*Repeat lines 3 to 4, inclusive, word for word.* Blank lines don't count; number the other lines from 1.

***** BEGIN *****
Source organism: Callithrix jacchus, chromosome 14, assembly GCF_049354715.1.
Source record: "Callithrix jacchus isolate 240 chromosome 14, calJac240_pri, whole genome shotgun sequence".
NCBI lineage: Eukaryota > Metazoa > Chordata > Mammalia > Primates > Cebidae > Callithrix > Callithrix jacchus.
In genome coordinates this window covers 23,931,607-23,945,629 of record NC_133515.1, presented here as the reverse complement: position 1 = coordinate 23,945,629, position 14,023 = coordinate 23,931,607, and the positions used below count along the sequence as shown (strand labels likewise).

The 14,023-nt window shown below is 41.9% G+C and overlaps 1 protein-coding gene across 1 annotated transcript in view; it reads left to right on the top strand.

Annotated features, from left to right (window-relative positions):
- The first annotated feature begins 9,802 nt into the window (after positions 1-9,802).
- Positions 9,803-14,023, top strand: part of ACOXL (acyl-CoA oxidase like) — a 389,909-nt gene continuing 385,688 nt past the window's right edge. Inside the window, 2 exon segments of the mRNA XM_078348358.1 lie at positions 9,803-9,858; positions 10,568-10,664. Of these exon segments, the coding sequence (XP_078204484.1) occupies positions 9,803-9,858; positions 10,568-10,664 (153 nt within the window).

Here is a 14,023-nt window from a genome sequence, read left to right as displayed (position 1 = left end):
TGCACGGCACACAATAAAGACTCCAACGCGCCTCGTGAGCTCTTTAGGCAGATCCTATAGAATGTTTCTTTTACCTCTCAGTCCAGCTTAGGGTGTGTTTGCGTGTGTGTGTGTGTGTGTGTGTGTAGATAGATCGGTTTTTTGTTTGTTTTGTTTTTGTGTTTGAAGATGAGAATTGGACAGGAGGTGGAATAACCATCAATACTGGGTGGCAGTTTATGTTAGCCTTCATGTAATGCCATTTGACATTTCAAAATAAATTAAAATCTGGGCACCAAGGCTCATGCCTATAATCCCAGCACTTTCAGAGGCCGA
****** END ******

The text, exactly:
NCBI lineage: Eukaryota > Metazoa > Chordata > Mammalia > Primates > Cebidae > Callithrix > Callithrix jacchus.
In genome coordinates this window covers 23,931,607-23,945,629 of record NC_133515.1, presented here as the reverse complement: position 1 = coordinate 23,945,629, position 14,023 = coordinate 23,931,607, and the positions used below count along the sequence as shown (strand labels likewise).